Since version 6.0, VM has had native MIME reading and sending ability. VM can send and receive MIME messages and digests, decode and encode base64 and quoted-printable, and hand off MIME parts to external display programs.
As of version 6.67, a few flaws remain in VM's MIME abilities:
Be sure to check with the latest version of VM before complaining about the absence of full MIME support: some of these issues may already have been resolved.
VM can decode base64-encoded and quoted-printable MIME parts internally, but it's much faster to use an external C program to encode and decode encoded attachments.
Most versions of XEmacs come with a utility called
mmencode which can encode and
decode the base64 and quoted-printable encoding. This configuration
(setq vm-mime-base64-decoder-program "mmencode") (setq vm-mime-base64-decoder-switches '("-b" "-u")) (setq vm-mime-base64-encoder-program "mmencode") (setq vm-mime-base64-encoder-switches '("-b"))
If you don't have the `mmencode' program, you can find free C programs which implement base64 and quoted-printable encoding and decoding in the same place you can find VM.
After you download, compile, and install these two programs, set the variables `vm-mime-base64-decoder-program' and `vm-mime-base64-encoder-program' to point to the locations of these programs.
Thanks to Steven Harp for pointing out the existence of `mmencode'.
VM can display MIME content either externally or internally.
To add an external display program, add an entry to
vm-mime-external-content-types-alist'. If you have set
the variable `
vm-mime-internal-content-types' to a list
of content-types, you need to make sure that the content-type is not
present in it, since the internal content-types are consulted first.
See the documentation for
vm-mime-external-content-types-alist' for more
For example, if you want to use
metamail to dispatch all
your external MIME objects, you should be able to do something like
(setq vm-mime-external-content-types-alist '((".*" "metamail -c %t -E %e %f")))
In order to display content within emacs, VM needs to know how to
convert the content-type into something it can display. The variable
vm-mime-type-converter-alist' allows you to define new
conversions and the programs that accomplish them.
See the documentation for `
for more information.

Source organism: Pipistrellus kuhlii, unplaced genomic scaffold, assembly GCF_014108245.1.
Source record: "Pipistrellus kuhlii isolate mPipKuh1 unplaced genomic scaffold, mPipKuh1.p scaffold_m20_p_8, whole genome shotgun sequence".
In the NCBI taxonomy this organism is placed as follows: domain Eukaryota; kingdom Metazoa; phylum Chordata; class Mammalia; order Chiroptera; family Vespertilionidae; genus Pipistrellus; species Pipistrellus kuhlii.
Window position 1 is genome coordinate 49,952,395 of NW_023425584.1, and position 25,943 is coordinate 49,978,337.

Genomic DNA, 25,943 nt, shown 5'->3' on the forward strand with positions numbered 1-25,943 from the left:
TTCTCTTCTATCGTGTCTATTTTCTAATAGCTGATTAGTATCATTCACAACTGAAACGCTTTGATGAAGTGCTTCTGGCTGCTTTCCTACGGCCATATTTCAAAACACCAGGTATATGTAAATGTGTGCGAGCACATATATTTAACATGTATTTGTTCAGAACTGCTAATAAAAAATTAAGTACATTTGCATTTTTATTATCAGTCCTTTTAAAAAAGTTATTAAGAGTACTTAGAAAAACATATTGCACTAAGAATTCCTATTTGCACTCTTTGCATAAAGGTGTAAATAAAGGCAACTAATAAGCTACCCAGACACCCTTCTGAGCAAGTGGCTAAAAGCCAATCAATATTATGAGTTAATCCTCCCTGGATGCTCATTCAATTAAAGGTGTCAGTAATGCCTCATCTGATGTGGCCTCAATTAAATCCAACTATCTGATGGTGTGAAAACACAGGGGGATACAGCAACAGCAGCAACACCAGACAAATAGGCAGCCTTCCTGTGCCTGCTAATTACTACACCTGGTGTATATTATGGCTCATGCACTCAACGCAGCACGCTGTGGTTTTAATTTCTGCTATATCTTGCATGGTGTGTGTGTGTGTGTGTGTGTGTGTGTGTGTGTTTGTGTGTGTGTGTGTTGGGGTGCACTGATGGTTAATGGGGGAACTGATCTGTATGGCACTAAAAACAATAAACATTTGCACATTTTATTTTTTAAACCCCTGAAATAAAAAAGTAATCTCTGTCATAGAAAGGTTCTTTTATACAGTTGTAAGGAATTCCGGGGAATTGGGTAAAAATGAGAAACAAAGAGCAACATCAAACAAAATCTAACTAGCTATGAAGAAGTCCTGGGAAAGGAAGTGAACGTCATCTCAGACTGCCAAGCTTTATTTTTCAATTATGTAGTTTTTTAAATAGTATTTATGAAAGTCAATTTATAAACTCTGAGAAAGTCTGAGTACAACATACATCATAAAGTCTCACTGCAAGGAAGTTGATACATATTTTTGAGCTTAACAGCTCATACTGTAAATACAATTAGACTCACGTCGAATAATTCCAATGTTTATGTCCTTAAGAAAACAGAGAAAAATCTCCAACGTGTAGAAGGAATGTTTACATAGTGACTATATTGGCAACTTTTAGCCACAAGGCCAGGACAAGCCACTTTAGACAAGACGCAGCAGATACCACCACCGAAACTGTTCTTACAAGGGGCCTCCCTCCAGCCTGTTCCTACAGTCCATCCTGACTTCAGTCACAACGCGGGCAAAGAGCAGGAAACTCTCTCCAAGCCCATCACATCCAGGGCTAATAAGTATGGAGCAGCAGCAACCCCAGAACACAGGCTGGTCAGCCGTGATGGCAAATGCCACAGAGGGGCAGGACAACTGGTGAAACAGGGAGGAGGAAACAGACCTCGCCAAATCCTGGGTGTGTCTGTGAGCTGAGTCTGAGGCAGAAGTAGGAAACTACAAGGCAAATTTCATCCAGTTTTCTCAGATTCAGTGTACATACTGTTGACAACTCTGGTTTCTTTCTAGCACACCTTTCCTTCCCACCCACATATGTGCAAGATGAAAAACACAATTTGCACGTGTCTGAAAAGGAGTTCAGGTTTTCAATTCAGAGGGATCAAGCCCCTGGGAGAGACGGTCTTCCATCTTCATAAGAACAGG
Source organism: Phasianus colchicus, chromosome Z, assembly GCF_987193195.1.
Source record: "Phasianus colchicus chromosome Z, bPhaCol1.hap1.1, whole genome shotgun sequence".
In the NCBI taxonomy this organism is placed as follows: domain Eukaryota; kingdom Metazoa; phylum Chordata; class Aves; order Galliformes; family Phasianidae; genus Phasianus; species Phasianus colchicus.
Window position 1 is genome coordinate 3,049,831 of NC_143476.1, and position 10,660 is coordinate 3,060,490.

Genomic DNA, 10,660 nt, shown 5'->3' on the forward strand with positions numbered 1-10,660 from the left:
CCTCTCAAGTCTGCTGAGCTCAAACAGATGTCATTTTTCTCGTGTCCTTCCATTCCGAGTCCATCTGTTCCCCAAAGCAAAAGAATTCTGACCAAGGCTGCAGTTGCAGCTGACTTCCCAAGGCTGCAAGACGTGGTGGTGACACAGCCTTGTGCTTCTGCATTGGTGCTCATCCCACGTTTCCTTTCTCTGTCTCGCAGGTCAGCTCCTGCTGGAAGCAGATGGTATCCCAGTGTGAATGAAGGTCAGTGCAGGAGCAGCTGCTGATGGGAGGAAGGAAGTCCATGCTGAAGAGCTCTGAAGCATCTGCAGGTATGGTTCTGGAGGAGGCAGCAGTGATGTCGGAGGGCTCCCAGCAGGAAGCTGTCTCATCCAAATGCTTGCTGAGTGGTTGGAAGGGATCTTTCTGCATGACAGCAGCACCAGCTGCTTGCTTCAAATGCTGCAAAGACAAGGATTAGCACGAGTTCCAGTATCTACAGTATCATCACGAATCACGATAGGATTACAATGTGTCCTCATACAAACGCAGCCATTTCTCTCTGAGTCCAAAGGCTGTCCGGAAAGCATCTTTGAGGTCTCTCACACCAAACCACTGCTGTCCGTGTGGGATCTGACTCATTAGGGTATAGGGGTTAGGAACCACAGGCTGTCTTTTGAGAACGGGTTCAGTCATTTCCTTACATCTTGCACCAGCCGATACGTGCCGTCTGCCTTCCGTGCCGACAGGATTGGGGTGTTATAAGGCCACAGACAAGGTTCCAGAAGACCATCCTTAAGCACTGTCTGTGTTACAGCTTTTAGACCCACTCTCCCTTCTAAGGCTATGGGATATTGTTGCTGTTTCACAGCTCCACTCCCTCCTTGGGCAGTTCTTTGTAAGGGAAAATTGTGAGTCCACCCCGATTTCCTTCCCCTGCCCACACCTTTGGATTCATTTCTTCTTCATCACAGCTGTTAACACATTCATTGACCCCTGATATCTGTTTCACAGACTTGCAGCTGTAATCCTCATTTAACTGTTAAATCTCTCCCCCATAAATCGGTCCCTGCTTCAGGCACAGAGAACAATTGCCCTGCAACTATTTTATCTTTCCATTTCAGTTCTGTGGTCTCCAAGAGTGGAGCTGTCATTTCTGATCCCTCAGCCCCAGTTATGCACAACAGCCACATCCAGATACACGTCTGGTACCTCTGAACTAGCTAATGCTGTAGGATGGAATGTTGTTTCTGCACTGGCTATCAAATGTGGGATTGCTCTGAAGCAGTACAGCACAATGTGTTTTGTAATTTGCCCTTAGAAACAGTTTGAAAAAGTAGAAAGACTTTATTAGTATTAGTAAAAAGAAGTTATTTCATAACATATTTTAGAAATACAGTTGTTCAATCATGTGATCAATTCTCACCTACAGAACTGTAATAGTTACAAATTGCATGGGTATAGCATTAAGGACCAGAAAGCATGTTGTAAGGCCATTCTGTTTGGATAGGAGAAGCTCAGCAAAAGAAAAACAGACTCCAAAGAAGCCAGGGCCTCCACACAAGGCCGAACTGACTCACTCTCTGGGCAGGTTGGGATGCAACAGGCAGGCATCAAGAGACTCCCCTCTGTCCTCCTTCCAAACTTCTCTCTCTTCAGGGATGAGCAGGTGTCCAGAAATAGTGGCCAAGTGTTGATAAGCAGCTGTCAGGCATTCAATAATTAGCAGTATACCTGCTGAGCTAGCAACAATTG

See also the previous question, about adding MIME types.
If you don't have an application which can read
Word documents, download and install a .DOC-to-text converter;
one such is
catdoc, available from
Microsoft Word or
Viewer to be launched via
vm-mime-external-type-alist'. For example, if you have
the Applix suite, you could do this:
(add-to-list 'vm-mime-external-content-types-alist '("application/msword" "applix" "-wp"))
or if using a converter such as
(add-to-list 'vm-mime-type-converter-alist '("application/msword" "text/plain" "catdoc -"))
This feature is already in VM 6.30 and later. Click on the MIME attachment and it will be decoded, and the buffer will be reformatted into text/enriched.
Sure. If you have
w3 installed, VM will try to use it
to display text/html attachments. You could also override VM's
behavior by removing
The simplest alternative is to define
cat as a converter
from text/html to text/plain:
(add-to-list 'vm-mime-type-converter-alist '("text/html" "text/plain" "cat"))
If you'd like to remove the tags from the HTML, you might prefer to
send the output through
striphtml, a perl program by Tom
striphtml is available from the
Comprehensive Perl Archive Network
(http://www.cpan.org/). Alternatively, if you have lynx
installed, you can use:
lynx -force_html -dump -stdin
To display text/html parts in an external viewer such as
Netscape, you'll need the program
which functions exactly like
(Currently, VM's MIME setup won't allow you to specify a lisp
function such as
browse-url-netscape as an external
viewer. You can go ahead and hack in the functionality yourself if
In some older versions of VM (6.35 through 6.50), the code to use
w3-mode to internally display text/html parts of
MIME messages was commented out. If you have one of those versions
of VM, you should upgrade.
TM can do this, but there are problems
TM and VM. VM may eventually support this; it
may be possible to do it now with
tinypgp and some
Hold your thumbs (for good luck) and pipe the buffer to
uudecode with '
As of VM 6.48, uuencode is recognized as a Content-Transfer-Encoding, and will be decoded like any normal encoding.
If you have an older version of VM, you can manually mark the
uuencoded region and pipe it to
Quoth Kyle Jones:
A quick tutorial on VM's MIME display variables.
vm-display-using-mime controls whether MIME is displayed
specially at all. Default value is
vm-auto-decode-mime-messages controls whether a MIME message
is decoded when the message is selected. Decoding means parsing the
message to figure out what MIME types are in it. This can be
slow for large messages, so you might not want it to happen
automatically. Default value is
vm-auto-displayed-mime-content-types controls which MIME types
are displayed immediately after the message is decoded.
Default value is
exceptions to the auto-displayed types. So you can specify
"text" as an auto-displayed type and
'("text/html") as the exceptions list to avoid immediate
display of text/html. Default value is
So the answer to your question is
(add-to-list 'vm-auto-displayed-mime-content-type-exceptions "text/html")